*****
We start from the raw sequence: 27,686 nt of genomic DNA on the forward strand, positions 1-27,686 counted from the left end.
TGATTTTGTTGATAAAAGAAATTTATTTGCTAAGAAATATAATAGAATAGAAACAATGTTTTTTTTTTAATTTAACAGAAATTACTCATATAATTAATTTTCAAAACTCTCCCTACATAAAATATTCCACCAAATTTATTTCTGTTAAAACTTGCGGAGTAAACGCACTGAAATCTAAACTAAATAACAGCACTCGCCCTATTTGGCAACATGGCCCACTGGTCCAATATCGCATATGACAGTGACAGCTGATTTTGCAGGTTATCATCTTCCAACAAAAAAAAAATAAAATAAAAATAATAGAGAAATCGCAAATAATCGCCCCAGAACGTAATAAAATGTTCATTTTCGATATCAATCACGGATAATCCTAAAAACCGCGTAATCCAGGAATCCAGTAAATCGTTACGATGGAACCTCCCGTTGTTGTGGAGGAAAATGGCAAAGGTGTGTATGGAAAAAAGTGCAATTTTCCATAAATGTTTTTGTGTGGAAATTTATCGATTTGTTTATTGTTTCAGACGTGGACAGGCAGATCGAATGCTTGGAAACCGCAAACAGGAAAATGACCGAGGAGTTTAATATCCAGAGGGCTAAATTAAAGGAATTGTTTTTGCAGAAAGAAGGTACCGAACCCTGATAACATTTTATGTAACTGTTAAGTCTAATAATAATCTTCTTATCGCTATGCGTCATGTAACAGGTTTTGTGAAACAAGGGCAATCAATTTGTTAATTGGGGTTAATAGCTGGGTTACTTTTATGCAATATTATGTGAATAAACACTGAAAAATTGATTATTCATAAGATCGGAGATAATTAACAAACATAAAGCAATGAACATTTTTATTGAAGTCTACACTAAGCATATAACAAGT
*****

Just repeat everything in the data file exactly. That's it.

We start from the raw sequence: 27,686 nt of genomic DNA on the forward strand, positions 1-27,686 counted from the left end.
TGATTTTGTTGATAAAAGAAATTTATTTGCTAAGAAATATAATAGAATAGAAACAATGTTTTTTTTTTAATTTAACAGAAATTACTCATATAATTAATTTTCAAAACTCTCCCTACATAAAATATTCCACCAAATTTATTTCTGTTAAAACTTGCGGAGTAAACGCACTGAAATCTAAACTAAATAACAGCACTCGCCCTATTTGGCAACATGGCCCACTGGTCCAATATCGCATATGACAGTGACAGCTGATTTTGCAGGTTATCATCTTCCAACAAAAAAAAAATAAAATAAAAATAATAGAGAAATCGCAAATAATCGCCCCAGAACGTAATAAAATGTTCATTTTCGATATCAATCACGGATAATCCTAAAAACCGCGTAATCCAGGAATCCAGTAAATCGTTACGATGGAACCTCCCGTTGTTGTGGAGGAAAATGGCAAAGGTGTGTATGGAAAAAAGTGCAATTTTCCATAAATGTTTTTGTGTGGAAATTTATCGATTTGTTTATTGTTTCAGACGTGGACAGGCAGATCGAATGCTTGGAAACCGCAAACAGGAAAATGACCGAGGAGTTTAATATCCAGAGGGCTAAATTAAAGGAATTGTTTTTGCAGAAAGAAGGTACCGAACCCTGATAACATTTTATGTAACTGTTAAGTCTAATAATAATCTTCTTATCGCTATGCGTCATGTAACAGGTTTTGTGAAACAAGGGCAATCAATTTGTTAATTGGGGTTAATAGCTGGGTTACTTTTATGCAATATTATGTGAATAAACACTGAAAAATTGATTATTCATAAGATCGGAGATAATTAACAAACATAAAGCAATGAACATTTTTATTGAAGTCTACACTAAGCATATAACAAGT